Erin felt terrible about the pain she caused Maria. “I never wanted to take away my student’s hope.”

Erin says to Maria “She did make it because she wrote about it. She’s going to go on living even after her death.”

The message Erin wanted to leave her students was that they could rewrite their own story or rewrite their own ending. Maybe the students could rewire society’s programming of their minds and do something great with their lives, despite the fact they came from underprivileged neighborhoods.

Maybe they could be underdogs.

Erin Gruwell came up with a plan to give 149 other students like Maria a second chance at life. They did something crazy.

Erin and her students sent their stories as letters to the 87-year-old lady, Miep Gies, who hid Anne Frank and seven others all those years ago in her attic, to save them from the terrors of the holocaust.

When Miep sat down to read the student’s stories she saw a glimmer of Anne Frank in them. She saw promise, potential, hope — the three ingredients of people who can defy the education system.

Miep was so inspired she flew all the way to California to meet the students. It was no tea party. Miep challenged the students to ensure Anne Frank’s death wasn’t in vain and meant something.

Maria watched on and took a giant leap of faith: she wanted to change.

150 high school kids from Long Beach California weren’t supposed to make it, according to society. With the help of Anne Frank’s story they defied the odds and all graduated high school. Many of them went off to college much to their high school’s surprise.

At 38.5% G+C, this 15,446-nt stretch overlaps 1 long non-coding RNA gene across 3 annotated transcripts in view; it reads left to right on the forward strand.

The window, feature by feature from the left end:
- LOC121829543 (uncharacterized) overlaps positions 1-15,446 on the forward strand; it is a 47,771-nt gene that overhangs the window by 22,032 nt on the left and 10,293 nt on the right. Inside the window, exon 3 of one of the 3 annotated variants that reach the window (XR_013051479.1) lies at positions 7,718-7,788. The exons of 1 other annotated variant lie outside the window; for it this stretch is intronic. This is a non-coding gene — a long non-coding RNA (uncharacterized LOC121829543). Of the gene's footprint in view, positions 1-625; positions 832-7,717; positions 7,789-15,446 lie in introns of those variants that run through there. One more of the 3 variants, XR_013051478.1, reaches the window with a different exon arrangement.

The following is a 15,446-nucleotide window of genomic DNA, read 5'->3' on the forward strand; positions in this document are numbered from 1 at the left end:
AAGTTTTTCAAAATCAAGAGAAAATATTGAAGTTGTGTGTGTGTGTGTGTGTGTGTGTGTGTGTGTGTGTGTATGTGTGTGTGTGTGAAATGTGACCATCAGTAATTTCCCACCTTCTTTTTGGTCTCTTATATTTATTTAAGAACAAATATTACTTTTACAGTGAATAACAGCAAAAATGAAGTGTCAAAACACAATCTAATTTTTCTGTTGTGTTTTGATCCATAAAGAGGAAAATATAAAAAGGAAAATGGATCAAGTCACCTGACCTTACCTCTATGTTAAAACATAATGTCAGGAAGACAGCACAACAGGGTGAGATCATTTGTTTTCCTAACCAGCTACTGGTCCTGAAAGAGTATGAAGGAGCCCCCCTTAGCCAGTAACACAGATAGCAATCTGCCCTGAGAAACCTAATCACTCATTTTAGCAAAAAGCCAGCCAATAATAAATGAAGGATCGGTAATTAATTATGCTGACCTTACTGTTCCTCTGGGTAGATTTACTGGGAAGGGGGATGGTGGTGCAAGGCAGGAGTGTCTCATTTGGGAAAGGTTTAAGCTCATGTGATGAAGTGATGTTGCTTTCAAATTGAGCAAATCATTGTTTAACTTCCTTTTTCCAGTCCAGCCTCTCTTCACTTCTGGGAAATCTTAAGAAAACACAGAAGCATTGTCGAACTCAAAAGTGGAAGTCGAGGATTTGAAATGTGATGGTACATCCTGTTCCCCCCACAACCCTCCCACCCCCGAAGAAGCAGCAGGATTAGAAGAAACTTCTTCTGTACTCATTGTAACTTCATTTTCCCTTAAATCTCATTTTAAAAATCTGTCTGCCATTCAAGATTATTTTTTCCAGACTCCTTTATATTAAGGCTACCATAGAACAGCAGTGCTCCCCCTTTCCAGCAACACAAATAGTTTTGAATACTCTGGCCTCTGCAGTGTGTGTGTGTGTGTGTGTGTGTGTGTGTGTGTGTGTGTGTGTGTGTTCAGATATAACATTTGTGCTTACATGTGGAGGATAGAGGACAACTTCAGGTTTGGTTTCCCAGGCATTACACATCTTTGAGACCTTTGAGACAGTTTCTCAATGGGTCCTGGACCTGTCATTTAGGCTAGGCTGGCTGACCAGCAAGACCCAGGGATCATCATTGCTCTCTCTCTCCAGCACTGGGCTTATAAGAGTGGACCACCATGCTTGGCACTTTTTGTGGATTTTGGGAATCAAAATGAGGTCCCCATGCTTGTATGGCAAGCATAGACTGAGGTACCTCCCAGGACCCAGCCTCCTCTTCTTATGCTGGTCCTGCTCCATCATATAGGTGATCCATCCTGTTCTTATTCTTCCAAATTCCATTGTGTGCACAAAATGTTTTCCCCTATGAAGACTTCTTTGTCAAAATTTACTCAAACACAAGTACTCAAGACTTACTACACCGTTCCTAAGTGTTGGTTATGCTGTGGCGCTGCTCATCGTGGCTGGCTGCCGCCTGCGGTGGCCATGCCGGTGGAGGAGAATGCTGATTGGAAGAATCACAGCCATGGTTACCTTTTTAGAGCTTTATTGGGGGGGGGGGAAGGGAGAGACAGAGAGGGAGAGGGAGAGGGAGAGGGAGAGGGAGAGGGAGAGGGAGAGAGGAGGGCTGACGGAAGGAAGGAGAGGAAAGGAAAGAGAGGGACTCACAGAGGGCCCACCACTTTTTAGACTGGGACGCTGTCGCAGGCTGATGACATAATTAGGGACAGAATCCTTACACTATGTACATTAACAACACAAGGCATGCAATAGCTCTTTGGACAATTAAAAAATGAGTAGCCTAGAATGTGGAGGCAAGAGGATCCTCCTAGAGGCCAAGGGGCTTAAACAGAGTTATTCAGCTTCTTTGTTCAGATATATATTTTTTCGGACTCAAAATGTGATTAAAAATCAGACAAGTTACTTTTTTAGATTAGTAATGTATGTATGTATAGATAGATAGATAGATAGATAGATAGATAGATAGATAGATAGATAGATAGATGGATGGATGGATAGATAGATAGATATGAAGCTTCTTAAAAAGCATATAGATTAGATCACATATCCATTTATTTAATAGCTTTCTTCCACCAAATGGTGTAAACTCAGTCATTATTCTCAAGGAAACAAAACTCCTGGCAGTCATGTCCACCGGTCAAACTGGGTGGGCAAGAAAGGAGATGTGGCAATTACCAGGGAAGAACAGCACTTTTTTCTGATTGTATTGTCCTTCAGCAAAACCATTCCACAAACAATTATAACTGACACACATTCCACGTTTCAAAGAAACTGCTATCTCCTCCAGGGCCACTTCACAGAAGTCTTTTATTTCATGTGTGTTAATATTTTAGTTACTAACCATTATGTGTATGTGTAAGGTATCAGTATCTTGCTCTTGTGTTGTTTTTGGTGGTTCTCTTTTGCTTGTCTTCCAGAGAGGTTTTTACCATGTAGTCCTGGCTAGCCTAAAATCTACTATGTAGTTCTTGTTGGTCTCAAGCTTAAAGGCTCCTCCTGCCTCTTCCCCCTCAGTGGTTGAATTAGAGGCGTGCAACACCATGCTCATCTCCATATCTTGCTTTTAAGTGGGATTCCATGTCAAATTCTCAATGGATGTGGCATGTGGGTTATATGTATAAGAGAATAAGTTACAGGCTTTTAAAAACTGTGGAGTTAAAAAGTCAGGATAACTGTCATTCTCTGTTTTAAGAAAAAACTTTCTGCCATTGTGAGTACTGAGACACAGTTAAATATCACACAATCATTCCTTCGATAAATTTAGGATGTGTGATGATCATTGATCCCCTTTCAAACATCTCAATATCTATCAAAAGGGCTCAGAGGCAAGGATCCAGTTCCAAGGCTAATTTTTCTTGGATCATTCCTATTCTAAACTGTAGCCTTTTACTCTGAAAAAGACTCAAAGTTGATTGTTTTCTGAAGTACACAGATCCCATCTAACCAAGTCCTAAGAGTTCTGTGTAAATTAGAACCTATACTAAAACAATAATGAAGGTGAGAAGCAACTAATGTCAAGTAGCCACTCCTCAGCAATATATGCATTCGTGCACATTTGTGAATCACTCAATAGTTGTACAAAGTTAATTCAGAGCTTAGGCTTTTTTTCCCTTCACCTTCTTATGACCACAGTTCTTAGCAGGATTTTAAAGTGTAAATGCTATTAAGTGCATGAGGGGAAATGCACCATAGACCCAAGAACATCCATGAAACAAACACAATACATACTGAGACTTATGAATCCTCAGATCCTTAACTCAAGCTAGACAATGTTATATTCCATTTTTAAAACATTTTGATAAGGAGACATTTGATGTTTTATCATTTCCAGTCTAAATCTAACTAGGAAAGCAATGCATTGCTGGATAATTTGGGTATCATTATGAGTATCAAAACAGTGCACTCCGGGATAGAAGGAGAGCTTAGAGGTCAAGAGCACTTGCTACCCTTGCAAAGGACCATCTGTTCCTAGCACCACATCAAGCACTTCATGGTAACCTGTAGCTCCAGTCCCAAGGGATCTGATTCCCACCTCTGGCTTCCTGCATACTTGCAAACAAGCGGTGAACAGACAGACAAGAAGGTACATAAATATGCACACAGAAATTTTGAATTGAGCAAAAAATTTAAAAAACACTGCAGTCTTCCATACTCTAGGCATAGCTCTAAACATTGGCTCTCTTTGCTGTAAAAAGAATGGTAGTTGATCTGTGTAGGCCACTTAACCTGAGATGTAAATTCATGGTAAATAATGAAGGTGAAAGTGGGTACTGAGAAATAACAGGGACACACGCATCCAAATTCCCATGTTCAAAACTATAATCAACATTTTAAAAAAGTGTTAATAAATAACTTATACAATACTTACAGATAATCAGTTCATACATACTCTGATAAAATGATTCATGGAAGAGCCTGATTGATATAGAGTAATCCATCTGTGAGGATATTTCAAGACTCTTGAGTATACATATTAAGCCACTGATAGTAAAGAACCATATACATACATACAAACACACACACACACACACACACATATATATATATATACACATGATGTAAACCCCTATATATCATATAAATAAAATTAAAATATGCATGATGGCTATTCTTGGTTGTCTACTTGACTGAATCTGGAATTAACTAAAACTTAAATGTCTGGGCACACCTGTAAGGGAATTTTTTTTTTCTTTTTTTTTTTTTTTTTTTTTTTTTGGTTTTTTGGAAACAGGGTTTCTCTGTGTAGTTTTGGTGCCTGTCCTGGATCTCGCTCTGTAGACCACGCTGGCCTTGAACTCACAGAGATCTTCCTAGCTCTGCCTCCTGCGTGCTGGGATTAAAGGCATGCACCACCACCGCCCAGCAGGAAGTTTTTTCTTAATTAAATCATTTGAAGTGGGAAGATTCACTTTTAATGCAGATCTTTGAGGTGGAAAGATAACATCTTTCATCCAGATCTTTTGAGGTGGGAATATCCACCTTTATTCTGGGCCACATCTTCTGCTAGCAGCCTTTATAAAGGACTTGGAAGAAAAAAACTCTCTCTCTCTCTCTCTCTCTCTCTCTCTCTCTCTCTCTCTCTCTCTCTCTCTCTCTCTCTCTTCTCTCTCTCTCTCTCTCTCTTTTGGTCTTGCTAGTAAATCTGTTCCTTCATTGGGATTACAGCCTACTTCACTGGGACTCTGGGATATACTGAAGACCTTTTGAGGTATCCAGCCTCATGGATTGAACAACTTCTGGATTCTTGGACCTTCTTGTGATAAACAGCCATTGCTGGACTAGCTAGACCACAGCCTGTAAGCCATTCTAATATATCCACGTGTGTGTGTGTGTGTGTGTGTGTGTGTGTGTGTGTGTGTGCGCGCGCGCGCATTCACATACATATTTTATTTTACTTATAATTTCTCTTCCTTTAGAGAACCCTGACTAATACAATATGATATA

The 150 writers became known as “The Freedom Writers.” Erin became their accidental life teacher.

These students who defied the odds went on to write a book called “The Freedom Writers Diary” that became the number one book in America when it was released in 1999. Hollywood ended up making the book into a movie called “Freedom Writers.”


I was told I was too dumb for high school and college too. I can relate directly to the 150 freedom writers. We’re underdogs. We weren’t supposed to make anything of ourselves. Except we did. Maybe you can relate.

It doesn’t matter where you come from or how privileged you are. It matters where you’re going.

When society tells you you’re destined to be a loser, tell society to go get stuffed by using the skills and experiences you have to make something of yourself.

If the freedom writers can be inspired by Anne Frank and make history using the lessons from her story, what are you capable of? My guess is a lot more than you think you are.

Let society tell you you’re dumb, prove them wrong with your success, then go on to help others do the same.

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Aussie Blogger with 100M+ views — Writer for CNBC & Business Insider. Inspiring the world through Personal Development and Entrepreneurship www.timdenning.com